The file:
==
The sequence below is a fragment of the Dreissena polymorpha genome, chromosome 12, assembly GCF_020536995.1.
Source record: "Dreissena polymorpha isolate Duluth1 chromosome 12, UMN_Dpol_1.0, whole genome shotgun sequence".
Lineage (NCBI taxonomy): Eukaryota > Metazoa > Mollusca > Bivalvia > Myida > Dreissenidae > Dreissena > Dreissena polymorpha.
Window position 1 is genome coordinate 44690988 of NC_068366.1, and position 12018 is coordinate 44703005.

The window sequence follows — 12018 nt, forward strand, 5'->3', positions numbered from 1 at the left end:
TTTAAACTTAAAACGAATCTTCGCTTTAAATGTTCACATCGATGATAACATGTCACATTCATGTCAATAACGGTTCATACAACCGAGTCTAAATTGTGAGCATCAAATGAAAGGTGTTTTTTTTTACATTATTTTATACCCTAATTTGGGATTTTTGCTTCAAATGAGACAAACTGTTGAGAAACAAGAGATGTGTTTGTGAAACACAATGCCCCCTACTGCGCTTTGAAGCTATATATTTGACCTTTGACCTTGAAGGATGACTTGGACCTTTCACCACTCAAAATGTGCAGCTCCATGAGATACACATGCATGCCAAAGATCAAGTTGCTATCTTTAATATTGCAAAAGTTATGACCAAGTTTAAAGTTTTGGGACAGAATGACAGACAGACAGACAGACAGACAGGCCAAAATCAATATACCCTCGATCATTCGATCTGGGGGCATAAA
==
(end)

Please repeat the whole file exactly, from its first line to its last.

The sequence below is a fragment of the Dreissena polymorpha genome, chromosome 12, assembly GCF_020536995.1.
Source record: "Dreissena polymorpha isolate Duluth1 chromosome 12, UMN_Dpol_1.0, whole genome shotgun sequence".
Lineage (NCBI taxonomy): Eukaryota > Metazoa > Mollusca > Bivalvia > Myida > Dreissenidae > Dreissena > Dreissena polymorpha.
Window position 1 is genome coordinate 44690988 of NC_068366.1, and position 12018 is coordinate 44703005.

The window sequence follows — 12018 nt, forward strand, 5'->3', positions numbered from 1 at the left end:
TTTAAACTTAAAACGAATCTTCGCTTTAAATGTTCACATCGATGATAACATGTCACATTCATGTCAATAACGGTTCATACAACCGAGTCTAAATTGTGAGCATCAAATGAAAGGTGTTTTTTTTTACATTATTTTATACCCTAATTTGGGATTTTTGCTTCAAATGAGACAAACTGTTGAGAAACAAGAGATGTGTTTGTGAAACACAATGCCCCCTACTGCGCTTTGAAGCTATATATTTGACCTTTGACCTTGAAGGATGACTTGGACCTTTCACCACTCAAAATGTGCAGCTCCATGAGATACACATGCATGCCAAAGATCAAGTTGCTATCTTTAATATTGCAAAAGTTATGACCAAGTTTAAAGTTTTGGGACAGAATGACAGACAGACAGACAGACAGACAGGCCAAAATCAATATACCCTCGATCATTCGATCTGGGGGCATAAA